A couple weeks ago, I heard about a mobile app that tests your ability to hold a steady beat by having you tap the screen along to a metronomic bell sound for 30 seconds. It measures how accurately you tap along, and when you're done it takes your average accuracy and categorizes your score. The top category is called "Elite," and it requires your taps to be within 20 milliseconds of the bell. The app is called the Neurotiming Project (download it here), and it's pretty fun. Being the (overly) confident musician that I am, I figured I could easily rank myself as Elite on my first try.
Well, much to my dismay, it took me a couple tries to get there. But once I did, this was the screen that popped up:
Now, I've done a fair share of studying up on the topic of music advocacy, and I have seen plenty of data about how playing music has significant positive effects on personal development. But those studies usually focus on the similarities between music and spoken language, the positive effects music has on work ethic and determination, and the heightened development of physical coordination in musicians.
However, I was pretty skeptical when these Neurotiming Project people tried to tell me that my ability to tap a screen in time with a bell "correlates to intelligence." I couldn't tell if they were just trying to butter me up so that I'd brag to other people about their app, or if they actually had scientific proof that mastery of steady beat truly relates to a person's intelligence. So I decided to do some of my own research on the topic...
Here's what I found.
- One study had 86 students take a reading test. Half of them then participated in a four-week rhythmic timing program (where they worked on their ability to hold a steady beat), while the other half did not. Finally, all 86 students were then given another reading test. The final test scores of the students who participated in the rhythmic training were significantly more improved than those who didn't participate! Kinda weird...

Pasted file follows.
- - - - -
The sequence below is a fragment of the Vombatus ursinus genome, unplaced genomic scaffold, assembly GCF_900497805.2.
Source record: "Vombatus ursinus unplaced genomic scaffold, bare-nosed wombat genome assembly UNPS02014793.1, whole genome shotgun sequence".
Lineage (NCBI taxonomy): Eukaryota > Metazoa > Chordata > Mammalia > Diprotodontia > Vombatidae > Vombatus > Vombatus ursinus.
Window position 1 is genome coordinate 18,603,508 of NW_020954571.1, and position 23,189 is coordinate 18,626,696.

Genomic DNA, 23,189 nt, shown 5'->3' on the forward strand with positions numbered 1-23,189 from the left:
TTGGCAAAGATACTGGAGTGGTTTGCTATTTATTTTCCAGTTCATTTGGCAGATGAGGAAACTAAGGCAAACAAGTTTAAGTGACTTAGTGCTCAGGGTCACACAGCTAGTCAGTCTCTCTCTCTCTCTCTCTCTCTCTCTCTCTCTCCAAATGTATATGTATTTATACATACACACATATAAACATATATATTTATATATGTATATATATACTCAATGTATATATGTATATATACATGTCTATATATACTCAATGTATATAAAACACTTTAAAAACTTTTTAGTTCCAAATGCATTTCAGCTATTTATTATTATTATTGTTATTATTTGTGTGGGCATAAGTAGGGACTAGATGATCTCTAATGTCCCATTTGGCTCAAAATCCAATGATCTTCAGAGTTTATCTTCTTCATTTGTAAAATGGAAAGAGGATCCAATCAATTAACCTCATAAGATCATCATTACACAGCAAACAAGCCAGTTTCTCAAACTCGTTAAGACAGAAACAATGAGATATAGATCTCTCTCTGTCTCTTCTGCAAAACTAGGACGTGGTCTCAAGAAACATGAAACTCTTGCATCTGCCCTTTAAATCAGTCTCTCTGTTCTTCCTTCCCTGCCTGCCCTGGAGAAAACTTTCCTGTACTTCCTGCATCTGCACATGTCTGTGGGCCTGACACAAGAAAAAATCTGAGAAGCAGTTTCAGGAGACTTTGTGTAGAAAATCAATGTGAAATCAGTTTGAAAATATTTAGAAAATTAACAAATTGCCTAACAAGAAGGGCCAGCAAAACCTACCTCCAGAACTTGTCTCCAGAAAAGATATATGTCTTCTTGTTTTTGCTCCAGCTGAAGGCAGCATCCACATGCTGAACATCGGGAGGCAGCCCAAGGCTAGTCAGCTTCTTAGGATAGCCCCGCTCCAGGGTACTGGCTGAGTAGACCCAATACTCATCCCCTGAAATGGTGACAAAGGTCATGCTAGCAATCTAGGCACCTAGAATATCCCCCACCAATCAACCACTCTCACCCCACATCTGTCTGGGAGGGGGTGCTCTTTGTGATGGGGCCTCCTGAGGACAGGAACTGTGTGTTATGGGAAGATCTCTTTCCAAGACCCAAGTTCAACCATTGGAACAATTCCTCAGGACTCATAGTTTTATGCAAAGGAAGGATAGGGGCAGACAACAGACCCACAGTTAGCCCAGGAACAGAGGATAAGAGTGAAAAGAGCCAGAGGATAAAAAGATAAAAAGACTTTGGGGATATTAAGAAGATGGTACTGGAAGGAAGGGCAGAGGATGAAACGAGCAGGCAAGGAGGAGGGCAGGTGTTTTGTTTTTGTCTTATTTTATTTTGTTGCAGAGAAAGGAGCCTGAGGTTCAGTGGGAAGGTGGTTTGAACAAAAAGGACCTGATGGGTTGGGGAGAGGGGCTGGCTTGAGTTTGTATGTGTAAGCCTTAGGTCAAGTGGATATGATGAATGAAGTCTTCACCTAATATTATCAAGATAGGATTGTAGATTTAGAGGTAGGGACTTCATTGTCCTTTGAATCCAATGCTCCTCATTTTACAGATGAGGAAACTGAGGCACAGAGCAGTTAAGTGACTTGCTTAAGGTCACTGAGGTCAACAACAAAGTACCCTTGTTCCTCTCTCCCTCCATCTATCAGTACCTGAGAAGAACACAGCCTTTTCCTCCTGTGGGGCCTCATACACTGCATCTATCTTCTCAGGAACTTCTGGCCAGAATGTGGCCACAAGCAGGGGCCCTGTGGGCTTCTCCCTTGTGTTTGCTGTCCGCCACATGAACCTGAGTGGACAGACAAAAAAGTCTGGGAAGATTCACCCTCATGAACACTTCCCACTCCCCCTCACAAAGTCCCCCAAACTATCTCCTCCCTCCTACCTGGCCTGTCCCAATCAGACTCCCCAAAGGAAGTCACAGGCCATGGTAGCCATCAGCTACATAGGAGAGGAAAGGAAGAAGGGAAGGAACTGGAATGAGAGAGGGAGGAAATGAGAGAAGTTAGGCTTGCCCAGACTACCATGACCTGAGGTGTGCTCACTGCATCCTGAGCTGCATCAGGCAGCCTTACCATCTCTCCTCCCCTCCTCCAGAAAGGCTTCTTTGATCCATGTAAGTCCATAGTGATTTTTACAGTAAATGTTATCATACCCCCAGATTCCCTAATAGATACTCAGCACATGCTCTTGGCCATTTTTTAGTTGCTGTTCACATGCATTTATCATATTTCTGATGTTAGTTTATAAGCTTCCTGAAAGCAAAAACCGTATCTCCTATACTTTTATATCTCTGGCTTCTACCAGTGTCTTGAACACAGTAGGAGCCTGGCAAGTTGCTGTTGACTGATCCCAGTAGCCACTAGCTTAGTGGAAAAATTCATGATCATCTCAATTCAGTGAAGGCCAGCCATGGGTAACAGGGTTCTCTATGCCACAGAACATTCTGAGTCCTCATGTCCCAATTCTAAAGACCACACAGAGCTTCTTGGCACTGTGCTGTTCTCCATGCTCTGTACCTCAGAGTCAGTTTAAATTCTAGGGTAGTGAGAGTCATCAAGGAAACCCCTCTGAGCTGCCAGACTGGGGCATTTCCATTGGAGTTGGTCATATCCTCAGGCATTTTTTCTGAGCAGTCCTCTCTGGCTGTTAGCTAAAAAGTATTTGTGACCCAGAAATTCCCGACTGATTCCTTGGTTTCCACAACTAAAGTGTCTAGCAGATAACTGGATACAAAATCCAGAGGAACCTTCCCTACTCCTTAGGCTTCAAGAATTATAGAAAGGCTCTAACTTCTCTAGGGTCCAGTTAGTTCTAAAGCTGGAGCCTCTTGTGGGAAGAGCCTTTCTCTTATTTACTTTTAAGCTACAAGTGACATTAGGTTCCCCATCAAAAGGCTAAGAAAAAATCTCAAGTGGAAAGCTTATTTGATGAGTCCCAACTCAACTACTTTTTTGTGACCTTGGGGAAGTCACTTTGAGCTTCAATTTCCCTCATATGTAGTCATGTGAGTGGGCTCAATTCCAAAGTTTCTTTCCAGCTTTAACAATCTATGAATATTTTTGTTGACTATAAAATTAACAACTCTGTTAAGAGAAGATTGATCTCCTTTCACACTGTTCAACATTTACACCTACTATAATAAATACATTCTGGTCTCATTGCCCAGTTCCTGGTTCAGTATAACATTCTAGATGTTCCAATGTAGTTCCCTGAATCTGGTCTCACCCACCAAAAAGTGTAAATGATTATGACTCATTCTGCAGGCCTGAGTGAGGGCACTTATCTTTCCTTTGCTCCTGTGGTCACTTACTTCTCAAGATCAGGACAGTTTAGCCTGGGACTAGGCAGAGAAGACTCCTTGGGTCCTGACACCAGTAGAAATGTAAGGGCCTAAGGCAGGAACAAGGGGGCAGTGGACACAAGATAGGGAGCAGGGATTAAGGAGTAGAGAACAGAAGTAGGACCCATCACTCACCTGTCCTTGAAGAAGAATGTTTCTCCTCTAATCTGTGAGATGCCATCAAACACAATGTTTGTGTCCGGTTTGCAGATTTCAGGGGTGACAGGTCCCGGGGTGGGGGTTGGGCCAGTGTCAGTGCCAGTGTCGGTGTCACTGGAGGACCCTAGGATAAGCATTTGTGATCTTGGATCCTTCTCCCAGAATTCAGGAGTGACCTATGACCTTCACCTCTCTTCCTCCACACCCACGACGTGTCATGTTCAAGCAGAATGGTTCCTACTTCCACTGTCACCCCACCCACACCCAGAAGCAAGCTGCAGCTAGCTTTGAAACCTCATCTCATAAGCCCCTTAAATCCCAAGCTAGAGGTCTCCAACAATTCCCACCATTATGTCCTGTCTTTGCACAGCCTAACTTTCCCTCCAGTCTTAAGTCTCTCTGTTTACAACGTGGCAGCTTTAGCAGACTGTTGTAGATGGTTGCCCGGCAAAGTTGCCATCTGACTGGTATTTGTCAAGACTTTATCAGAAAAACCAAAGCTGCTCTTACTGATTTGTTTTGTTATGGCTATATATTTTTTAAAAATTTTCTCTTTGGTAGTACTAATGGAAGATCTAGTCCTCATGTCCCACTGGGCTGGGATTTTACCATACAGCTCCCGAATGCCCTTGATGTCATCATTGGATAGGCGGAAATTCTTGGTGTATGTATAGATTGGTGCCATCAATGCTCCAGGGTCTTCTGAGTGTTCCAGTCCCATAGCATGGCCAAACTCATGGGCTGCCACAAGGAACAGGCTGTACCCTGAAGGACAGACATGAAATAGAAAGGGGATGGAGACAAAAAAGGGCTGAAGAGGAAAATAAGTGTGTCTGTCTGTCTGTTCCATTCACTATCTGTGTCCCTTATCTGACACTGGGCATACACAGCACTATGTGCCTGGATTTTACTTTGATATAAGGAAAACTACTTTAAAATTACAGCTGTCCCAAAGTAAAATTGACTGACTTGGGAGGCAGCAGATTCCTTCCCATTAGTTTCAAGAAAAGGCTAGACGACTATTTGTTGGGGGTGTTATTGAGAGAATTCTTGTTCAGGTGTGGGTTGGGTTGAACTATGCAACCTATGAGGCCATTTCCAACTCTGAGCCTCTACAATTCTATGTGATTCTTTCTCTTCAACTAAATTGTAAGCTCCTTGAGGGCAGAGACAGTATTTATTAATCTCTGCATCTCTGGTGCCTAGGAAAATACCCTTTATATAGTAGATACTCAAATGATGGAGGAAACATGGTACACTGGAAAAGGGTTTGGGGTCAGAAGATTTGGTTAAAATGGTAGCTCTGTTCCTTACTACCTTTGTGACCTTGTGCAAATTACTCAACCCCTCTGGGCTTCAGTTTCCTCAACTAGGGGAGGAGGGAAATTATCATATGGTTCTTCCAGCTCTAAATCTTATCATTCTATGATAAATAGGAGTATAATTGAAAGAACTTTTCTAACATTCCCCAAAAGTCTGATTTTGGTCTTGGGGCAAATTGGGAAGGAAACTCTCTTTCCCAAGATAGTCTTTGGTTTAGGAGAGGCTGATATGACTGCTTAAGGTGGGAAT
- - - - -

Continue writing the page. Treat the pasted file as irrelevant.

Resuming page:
- In another study, preschool students who were better able to synchronize with the steady beat of a conga drum showed a greater capacity for linguistic abilities, such as quickly naming objects, manipulating sounds, and remembering words that were spoken to them. So, better rhythmic timing leads to better auditory skills in young students. Hmm...
- A different study involved young adults first taking a comprehensive intelligence test (involving a whole bunch of subjects, including mathematics, language, logic, and more). The same people then were tested for rhythmic timing. And, wouldn't you know, they concluded that timing in the brain was significantly related to several intelligence factors, including speed, capacity, and memory. Maybe there's some truth to this bizarre brain timing thing...
- And yet another study concluded that children who scored higher on a phonetics test were better able to perceive and understand complex rhythms than children with lower scores. Guess the drummer in the band might be a little smarter than we give him credit for...
So, it seems that the Neurotiming Project people may be on to something after all! There is substantial evidence suggesting that brain timing and intelligence factors are directly related. I was actually really impressed with the Research section of their website. The theory behind this phenomenal correlation is that timing in the brain has a strong influence on our ability to maintain focus, ignore distractions, respond to and appropriately handle information about what is happening in real-time, and do this all without lapses of attention. Hooray for having good rhythm!
The crazy thing is that these studies about rhythmic timing only scratch the surface of all the profound developmental benefits of being involved in music performance. The National Association for Music Education has a fantastic article titled, "20 Important Benefits of Music in Our Schools," which highlights several more of the reasons to involve your student in music education. Just a few of the advantages of music listed in this article include:
- Mastery of memorization,
- Determination to create a quality product,
- Emotional development,
- Better SAT scores,
- And development in creative thinking.
Clearly, there are countless reasons to be involved in music education. If your student is already involved in playing music, you play a crucial role in helping them love it! In another post, I discuss seven ways to encourage your student to engage in the music they play (read the article here). And, if your student isn't already involved in music, find out what instrument they are interested in and sign them up for music lessons and ensembles!
- John Gotsis, Owner and Music Instructor at Vibe Music Academy